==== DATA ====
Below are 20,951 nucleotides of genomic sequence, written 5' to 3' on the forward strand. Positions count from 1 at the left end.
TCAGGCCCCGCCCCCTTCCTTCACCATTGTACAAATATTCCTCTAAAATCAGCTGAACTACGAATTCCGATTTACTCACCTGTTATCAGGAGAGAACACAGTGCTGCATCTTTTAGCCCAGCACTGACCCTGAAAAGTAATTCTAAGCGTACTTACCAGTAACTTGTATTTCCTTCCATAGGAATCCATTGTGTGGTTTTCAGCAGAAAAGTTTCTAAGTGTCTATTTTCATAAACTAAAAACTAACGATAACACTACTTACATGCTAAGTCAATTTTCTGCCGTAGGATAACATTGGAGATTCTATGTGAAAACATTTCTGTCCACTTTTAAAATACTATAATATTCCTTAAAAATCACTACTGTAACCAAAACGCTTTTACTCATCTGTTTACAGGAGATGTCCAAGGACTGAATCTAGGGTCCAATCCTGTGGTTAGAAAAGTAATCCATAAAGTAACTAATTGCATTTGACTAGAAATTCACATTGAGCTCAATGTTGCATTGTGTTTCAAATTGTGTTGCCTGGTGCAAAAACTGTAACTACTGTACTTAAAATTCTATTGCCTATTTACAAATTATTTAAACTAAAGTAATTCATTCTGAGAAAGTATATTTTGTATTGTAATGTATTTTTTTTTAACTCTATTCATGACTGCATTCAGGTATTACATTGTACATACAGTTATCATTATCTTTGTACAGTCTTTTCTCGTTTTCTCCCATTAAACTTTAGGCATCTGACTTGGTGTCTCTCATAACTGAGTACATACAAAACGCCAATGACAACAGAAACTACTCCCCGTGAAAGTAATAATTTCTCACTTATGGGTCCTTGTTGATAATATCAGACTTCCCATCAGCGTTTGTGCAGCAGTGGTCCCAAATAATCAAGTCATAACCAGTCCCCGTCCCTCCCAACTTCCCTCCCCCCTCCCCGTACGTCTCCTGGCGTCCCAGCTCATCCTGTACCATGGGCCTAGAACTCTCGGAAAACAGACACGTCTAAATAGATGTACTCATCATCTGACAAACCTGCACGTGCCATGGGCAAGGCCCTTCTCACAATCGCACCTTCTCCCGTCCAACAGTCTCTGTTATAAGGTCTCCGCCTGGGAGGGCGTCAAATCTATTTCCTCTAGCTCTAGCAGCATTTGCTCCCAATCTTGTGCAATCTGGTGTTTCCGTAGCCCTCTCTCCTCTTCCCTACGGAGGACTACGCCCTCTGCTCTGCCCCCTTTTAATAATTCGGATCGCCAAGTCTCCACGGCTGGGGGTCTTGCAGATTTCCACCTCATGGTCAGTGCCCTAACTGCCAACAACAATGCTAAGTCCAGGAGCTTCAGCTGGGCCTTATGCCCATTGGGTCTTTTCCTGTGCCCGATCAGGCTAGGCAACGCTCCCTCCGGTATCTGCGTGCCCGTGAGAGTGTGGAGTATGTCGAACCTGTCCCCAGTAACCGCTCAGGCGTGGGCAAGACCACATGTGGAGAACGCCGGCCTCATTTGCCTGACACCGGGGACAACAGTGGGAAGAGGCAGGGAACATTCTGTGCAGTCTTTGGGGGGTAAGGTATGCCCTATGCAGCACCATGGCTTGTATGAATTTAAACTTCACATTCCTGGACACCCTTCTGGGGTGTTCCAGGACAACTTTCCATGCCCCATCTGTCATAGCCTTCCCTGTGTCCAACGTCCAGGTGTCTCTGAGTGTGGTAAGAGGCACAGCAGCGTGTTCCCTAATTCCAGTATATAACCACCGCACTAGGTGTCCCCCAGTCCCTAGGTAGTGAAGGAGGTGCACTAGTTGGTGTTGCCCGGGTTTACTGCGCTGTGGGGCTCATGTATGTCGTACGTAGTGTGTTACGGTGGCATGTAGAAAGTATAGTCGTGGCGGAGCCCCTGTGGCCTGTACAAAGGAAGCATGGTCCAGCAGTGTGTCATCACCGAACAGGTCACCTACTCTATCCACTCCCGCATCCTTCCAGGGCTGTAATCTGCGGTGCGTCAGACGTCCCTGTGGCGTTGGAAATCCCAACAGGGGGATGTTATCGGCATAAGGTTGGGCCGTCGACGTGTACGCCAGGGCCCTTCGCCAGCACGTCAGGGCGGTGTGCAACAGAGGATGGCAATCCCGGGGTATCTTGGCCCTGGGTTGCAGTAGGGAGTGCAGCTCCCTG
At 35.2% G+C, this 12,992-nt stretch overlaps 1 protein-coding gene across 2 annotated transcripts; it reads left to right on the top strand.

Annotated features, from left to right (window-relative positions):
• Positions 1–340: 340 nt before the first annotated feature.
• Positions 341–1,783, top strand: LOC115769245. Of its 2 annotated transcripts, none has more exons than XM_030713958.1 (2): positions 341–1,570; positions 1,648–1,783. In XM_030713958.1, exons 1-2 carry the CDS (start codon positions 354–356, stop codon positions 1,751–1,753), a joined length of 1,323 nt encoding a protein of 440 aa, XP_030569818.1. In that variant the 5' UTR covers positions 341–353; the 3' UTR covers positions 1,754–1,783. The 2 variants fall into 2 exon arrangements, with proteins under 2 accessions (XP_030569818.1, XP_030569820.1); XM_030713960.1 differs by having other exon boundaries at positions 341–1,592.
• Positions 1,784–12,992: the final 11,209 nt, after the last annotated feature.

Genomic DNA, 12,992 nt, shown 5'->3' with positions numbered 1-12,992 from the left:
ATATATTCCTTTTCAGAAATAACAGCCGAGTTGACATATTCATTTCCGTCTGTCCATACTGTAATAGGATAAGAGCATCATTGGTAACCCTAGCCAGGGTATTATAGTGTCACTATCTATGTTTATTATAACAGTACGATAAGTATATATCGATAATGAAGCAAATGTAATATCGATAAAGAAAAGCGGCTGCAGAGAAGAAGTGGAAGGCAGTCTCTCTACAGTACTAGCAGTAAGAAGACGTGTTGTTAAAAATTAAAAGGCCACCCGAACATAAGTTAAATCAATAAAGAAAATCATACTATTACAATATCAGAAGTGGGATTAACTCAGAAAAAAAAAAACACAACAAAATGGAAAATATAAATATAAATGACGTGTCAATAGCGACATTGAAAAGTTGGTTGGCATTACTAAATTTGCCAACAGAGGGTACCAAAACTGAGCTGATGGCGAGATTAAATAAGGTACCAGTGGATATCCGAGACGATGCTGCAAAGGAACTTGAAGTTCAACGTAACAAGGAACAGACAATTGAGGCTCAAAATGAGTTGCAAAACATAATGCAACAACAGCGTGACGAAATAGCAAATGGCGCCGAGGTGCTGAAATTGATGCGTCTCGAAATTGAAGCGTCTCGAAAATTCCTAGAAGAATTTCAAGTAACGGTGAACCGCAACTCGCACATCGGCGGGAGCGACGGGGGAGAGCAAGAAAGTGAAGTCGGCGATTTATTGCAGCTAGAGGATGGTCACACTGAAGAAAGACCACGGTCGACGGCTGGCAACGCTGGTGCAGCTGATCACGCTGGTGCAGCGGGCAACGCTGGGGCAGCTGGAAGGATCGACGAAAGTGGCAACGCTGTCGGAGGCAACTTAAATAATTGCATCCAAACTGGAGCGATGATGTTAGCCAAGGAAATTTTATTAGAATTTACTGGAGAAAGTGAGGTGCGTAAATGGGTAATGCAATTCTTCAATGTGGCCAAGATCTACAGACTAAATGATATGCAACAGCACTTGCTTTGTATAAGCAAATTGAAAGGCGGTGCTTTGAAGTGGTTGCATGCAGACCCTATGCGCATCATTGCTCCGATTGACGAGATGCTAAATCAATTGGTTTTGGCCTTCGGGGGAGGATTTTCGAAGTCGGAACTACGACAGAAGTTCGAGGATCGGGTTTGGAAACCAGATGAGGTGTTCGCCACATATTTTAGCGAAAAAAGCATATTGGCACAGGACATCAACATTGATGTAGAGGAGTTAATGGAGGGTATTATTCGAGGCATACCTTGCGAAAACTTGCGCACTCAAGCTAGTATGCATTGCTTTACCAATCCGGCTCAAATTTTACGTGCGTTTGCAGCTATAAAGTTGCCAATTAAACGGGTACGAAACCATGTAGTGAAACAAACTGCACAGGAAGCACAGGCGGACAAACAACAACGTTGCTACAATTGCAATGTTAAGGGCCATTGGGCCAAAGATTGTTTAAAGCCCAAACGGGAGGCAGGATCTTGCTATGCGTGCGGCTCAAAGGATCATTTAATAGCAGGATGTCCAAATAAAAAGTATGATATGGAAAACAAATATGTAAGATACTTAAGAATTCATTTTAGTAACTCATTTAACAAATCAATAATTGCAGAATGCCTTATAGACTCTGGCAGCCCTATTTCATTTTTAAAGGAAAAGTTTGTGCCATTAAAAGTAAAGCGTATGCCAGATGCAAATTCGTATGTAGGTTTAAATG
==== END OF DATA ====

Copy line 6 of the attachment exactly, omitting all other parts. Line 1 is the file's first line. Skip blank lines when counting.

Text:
• Positions 341–1,783, top strand: LOC115769245. Of its 2 annotated transcripts, none has more exons than XM_030713958.1 (2): positions 341–1,570; positions 1,648–1,783. In XM_030713958.1, exons 1-2 carry the CDS (start codon positions 354–356, stop codon positions 1,751–1,753), a joined length of 1,323 nt encoding a protein of 440 aa, XP_030569818.1. In that variant the 5' UTR covers positions 341–353; the 3' UTR covers positions 1,754–1,783. The 2 variants fall into 2 exon arrangements, with proteins under 2 accessions (XP_030569818.1, XP_030569820.1); XM_030713960.1 differs by having other exon boundaries at positions 341–1,592.